As reported by The Hollywood Reporter, George R.R. Martin has renewed his overall deal with HBO, this time for a reported “mid-eight figure” contract that spans five years. An overall deal is one in which any new ideas or pitches a creator generates will belong to the studio. George first signed an overall deal with HBO back in 2013, which was then renewed in 2016. The article proceeds to run through the five projects in various stages of development, as well as House of the Dragon which begins filming next month if all goes to plan. We did like the speculation on the animated project:
Animated drama series: No details yet on the subject or style of this animated project, but an animated venture gives a couple of storytelling advantages: It could portray a lavish amount of spectacle beyond even GoT standards, and/or it could tell a story that spans a considerable stretch of time — much of Martin’s previously published supplemental materials are in an encyclopedic form that sketches out thousands of years of Westeros history, a breezy storytelling style that’s far easier to portray on screen using animation, where producers could quickly introduce new characters and settings and then rapidly move on without having to cast actors or build sets.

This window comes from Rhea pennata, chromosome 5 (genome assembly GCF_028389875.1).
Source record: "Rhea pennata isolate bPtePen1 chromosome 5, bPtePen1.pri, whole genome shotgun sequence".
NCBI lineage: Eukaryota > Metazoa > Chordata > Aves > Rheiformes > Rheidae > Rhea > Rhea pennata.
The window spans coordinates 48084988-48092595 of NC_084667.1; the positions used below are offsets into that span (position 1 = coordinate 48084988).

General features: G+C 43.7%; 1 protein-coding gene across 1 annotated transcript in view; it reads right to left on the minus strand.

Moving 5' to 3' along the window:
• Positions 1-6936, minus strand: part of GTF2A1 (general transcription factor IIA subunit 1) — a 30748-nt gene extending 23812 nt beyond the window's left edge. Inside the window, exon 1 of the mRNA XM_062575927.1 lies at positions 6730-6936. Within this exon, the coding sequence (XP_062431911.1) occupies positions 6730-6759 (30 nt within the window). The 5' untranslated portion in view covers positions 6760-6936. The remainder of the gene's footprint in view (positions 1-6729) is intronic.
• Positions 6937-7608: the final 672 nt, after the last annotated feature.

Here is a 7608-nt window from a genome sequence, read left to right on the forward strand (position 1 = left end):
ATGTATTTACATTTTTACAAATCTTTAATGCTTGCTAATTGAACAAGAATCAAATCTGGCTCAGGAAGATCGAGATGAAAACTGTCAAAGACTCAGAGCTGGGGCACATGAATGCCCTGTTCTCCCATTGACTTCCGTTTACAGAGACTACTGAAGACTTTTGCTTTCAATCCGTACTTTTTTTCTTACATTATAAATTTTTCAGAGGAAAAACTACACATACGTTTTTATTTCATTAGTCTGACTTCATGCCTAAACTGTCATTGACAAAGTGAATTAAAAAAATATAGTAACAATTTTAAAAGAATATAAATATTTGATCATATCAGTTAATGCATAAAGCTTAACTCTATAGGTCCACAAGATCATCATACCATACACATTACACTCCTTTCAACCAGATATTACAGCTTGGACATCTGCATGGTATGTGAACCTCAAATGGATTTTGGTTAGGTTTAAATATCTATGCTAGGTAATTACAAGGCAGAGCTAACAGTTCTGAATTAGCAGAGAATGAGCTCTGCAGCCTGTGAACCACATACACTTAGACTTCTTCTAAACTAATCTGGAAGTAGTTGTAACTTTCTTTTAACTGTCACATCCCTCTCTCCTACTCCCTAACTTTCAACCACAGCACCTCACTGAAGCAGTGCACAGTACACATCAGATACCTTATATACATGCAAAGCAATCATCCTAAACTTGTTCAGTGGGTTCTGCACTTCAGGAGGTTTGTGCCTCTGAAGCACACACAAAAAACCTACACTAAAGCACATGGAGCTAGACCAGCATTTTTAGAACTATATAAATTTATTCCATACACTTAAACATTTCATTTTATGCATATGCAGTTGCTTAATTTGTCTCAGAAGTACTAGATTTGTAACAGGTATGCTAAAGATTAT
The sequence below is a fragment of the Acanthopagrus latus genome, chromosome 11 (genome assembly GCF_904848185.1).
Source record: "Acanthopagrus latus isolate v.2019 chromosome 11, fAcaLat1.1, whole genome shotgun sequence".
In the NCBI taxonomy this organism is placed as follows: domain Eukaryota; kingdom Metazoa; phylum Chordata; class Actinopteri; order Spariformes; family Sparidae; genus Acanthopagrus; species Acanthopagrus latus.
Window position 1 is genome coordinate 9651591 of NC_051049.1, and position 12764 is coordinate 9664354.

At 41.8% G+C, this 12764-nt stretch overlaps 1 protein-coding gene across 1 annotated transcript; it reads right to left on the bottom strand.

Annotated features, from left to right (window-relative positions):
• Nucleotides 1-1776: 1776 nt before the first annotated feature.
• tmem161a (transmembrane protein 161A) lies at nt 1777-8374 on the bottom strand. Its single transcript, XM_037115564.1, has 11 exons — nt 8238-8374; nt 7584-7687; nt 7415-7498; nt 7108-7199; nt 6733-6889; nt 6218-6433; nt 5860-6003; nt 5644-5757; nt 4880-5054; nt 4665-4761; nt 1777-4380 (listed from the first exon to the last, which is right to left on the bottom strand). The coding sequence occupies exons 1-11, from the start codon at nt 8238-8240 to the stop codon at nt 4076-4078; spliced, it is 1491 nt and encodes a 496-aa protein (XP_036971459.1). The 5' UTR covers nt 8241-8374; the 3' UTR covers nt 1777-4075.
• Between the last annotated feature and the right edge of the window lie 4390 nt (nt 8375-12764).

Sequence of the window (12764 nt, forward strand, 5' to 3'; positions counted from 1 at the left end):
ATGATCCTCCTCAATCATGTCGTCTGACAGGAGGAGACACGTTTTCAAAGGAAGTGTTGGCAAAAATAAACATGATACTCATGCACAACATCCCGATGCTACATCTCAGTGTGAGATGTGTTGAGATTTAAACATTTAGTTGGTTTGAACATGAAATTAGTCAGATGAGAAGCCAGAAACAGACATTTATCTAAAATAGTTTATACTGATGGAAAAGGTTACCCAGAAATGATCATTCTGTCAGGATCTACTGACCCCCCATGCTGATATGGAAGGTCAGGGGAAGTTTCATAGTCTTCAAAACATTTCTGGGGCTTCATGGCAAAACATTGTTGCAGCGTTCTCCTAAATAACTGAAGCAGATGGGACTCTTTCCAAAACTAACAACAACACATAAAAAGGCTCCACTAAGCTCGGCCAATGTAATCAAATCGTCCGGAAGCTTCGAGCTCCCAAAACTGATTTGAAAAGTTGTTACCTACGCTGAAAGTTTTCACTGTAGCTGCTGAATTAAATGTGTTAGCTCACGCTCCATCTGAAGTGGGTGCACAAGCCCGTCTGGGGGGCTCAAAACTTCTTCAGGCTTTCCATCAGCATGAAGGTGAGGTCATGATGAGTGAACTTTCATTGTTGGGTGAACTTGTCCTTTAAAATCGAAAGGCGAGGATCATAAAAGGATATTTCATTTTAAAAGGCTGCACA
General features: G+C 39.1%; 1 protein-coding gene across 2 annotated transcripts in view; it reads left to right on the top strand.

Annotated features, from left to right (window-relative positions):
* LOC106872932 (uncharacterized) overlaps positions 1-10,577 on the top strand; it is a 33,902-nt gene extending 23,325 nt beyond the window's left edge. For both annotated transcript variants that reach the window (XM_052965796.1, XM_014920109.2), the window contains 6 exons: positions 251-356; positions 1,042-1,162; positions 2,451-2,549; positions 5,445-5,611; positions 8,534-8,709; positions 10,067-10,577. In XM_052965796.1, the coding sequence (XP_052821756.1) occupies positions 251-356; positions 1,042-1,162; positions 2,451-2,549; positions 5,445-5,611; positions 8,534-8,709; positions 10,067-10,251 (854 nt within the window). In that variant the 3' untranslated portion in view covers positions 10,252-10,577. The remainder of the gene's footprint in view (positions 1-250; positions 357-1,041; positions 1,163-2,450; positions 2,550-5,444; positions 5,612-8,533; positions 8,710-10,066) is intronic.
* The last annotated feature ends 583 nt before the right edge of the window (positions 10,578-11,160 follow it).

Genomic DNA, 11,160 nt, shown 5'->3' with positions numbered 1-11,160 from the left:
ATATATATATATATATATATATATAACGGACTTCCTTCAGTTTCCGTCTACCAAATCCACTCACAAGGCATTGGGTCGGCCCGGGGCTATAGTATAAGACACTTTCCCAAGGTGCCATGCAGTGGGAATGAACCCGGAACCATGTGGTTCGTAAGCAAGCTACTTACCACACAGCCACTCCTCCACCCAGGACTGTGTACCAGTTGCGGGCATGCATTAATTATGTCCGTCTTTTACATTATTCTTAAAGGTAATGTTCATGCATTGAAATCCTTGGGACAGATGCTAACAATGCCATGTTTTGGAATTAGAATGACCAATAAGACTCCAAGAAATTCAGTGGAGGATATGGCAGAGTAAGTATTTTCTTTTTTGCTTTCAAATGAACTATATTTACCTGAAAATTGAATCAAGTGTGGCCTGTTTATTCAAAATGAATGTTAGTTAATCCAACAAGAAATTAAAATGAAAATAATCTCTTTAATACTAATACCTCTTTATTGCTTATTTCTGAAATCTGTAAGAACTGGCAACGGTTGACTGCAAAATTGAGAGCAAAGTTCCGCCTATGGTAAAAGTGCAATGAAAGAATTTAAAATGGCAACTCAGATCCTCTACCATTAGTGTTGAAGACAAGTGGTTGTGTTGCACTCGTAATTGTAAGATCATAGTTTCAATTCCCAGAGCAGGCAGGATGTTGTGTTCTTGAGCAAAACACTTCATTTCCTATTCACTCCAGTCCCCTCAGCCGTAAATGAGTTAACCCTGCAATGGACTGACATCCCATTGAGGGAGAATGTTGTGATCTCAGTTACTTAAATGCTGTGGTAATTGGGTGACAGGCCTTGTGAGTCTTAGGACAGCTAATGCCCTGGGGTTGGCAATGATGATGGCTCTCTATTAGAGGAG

We would certainly think a World of Ice and Fire (Affiliate link) animated series would be pretty neat as an anthology show! On a different note, though, James Hibberd—who wrote this piece with Lesley Goldberg—doesn’t touch on the Robert’s Rebellion idea that he was the first to report on. Perhaps it’s fallen by the way side, or perhaps this remains the best avenue for an animated series to take?
In possibly-related news, we revisited the Startling Inc. website we reported on a month ago, and discovered that the mysterious project titled “A Song of Ice and Fire with the Works” has been removed from the “In development” section of the site (as well as two other projects, the Arabian Nights and Montmartre). We remain completely in the dark as to what that project, and who The Works, might be, as well as to whether its removal means it’s no longer in development (which might fit it having been the Robert Rebellion concept, as we speculated then) or whether its acknowledgment of being in development at all was premature.